Bernstein & Mahler – Financial Times

At the end the symphony blossoms in optimism, prefiguring the heart-warming end of Candide. This could be no other composer. Bernstein was a 20th-century one-off.
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Bernstein & Mahler – The Arts Desk

Alsop’s vision may have been clear, and beautifully shaped by the musicians of the LSO – strings luxuriating in the lovely melody of "Kaddish II", tuned percussion adding watery translucence to a texture blackened by sooty smudges of brass
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Adès, Mendelssohn & Brahms – The Observer

the London Symphony Orchestra played Brahms’s Symphony No 2 in D with utmost clarity, musical components fitting one to another with perfect ease and delicacy. You could hear precisely how the work was assembled, how one melodic or harmonic idea related to another, passed between strings and woodwind, timpani or brass. Transparent isn’t a word usually applied to Brahms. It should be. Haitink showed the way.
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Bernstein & Mahler – Classical Source

The LSO’s Adam Walker turned every mood beautifully, becoming both narrator and victim with unselfconscious identification, and Alsop and the LSO defined the orchestral role, hauntingly enlarged by solos from viola and a distant accompanying flute, with poetic tact.
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Adès, Mendelssohn & Brahms – Classical Source

Haitink – the master of seeming to do very little yet conjuring so much, the LSO playing like angels (attentive to the smallest detail and to varieties of dynamics) – led a Brahms 2 of notable integrity
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Rachmaninov & Tchaikovsky – The Times

The London Symphony Orchestra wasn’t fazed by their demands and, in Rachmaninov’s Second Piano Concerto paired with Tchaikovsky’s Fourth Symphony, the results were exciting and satisfying.
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Adès, Mendelssohn & Brahms – The Times

The young German violinist Veronika Eberle showed her spurs right from those passionate opening notes. The music flowed with a natural ease, while her colours and dynamics constantly mutated, sometimes bar by bar.
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Rachmaninov & Tchaikovsky – Seen and Heard

... from the moment that Georgian pianist Khatia Buniatishvili played the opening chords of the Moderato it was as if I had never heard this concerto before.  The quietly caressed clusters heralded a performance that really did feel revelatory.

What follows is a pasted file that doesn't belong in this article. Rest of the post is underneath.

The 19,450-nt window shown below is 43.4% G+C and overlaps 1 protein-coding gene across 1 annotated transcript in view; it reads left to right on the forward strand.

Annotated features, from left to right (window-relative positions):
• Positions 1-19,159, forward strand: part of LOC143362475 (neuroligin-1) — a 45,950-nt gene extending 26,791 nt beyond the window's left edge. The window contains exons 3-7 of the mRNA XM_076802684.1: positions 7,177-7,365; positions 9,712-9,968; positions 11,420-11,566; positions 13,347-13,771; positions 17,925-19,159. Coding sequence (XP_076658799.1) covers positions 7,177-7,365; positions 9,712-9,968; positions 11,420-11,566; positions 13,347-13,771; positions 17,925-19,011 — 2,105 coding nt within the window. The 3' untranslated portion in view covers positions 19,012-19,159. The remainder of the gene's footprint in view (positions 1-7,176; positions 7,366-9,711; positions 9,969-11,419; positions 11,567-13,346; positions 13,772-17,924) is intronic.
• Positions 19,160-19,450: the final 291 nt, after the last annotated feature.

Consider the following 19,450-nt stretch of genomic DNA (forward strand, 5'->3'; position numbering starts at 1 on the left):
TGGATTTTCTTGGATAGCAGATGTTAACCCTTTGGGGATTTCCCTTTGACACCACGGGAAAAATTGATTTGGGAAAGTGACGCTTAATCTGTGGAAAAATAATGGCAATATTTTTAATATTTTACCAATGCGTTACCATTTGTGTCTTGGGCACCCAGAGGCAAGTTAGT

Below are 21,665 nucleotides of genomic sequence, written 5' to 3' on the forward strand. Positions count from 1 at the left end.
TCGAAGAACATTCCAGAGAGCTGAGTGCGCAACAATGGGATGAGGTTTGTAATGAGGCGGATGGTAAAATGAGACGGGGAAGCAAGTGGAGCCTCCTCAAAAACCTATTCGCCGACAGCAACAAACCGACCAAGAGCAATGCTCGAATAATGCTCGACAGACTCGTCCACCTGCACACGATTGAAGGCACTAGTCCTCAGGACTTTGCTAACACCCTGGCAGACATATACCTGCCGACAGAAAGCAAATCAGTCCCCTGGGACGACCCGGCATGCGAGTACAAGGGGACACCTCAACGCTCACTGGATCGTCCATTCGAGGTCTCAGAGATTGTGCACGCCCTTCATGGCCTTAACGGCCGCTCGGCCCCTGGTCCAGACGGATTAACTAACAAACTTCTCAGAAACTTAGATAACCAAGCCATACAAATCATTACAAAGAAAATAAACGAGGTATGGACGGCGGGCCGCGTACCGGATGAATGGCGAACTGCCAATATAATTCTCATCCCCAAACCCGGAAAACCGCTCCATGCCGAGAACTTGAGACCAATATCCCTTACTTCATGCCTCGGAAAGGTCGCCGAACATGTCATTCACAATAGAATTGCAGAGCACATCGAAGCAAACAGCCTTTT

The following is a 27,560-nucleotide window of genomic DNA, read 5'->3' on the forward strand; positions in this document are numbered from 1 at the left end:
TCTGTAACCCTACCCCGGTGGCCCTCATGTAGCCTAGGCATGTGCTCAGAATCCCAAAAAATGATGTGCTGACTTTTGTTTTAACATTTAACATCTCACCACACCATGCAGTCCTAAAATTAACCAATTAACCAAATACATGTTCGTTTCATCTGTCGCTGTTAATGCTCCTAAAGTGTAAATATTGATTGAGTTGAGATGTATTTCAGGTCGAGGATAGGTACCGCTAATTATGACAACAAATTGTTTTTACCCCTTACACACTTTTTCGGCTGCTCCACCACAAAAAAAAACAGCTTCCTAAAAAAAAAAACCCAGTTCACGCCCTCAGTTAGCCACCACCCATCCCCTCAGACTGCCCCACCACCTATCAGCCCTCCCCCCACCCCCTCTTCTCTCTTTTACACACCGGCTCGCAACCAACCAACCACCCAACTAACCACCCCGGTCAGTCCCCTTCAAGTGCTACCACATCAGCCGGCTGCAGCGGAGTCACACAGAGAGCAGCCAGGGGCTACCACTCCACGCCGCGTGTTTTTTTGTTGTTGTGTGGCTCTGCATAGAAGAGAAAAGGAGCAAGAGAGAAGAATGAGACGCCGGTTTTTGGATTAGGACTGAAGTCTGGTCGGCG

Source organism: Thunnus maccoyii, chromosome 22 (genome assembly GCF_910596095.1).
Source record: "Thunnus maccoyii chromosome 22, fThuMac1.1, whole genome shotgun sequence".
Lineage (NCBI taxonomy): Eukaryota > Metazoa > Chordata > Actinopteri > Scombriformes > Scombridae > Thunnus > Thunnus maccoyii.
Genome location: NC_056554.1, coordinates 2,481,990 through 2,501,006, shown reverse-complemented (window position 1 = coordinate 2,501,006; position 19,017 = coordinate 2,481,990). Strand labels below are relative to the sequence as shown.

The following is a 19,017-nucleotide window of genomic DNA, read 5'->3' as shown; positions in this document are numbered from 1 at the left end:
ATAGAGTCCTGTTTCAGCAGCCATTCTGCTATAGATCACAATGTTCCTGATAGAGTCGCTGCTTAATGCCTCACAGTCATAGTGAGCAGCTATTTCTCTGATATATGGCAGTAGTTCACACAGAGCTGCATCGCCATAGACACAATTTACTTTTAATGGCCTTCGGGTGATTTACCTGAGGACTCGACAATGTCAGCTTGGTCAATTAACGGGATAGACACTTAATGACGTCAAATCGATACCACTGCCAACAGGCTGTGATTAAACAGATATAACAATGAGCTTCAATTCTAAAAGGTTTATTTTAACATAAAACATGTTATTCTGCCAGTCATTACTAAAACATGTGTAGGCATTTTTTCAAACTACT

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Adès, Mendelssohn & Brahms – Bachtrack

Haitink drew playing from the LSO of matchless luminosity. From here conductor and players (woodwind were superb) found the lightness of touch that can often elude performances of Brahms.
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Eisenstein's October with live score – Classical Source

Strobel guided the LSO through the two-hour-long score with great feeling for rhythmic vitality and perfect synchronisation.
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Brahms & Beethoven – Seen and Heard

The beautiful B major second movement found soloist and conductor in total harmony, Ax bringing a pianistic translucence anticipating the Nocturnes of Chopin. Throughout this movement Haitink achieved a wonderful sotto voce with muted strings and beautiful cantabile woodwinds.
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Eisenstein's October with live score – The Arts Desk

Conductor Frank Strobel and a tireless London Symphony Orchestra not only manage feats of near-perfect synchronisation as they illustrate factory whistles with chord-cluster woodwind, marching troops with bow-slapping basses and the tearing-up of railway tracks with anvils; they also pull off the difficult job of keeping a steely clarity in the near-relentless thrashes which sometimes made you wish ear-plugs had been offered at the doors.
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Beethoven & Brahms – Bachtrack

Indeed, the definition in the woodwind was one of the highlights of the performance, the interplay between the instruments clearly defined and outstandingly highlighted, with some beautifully clear playing from the flutes.
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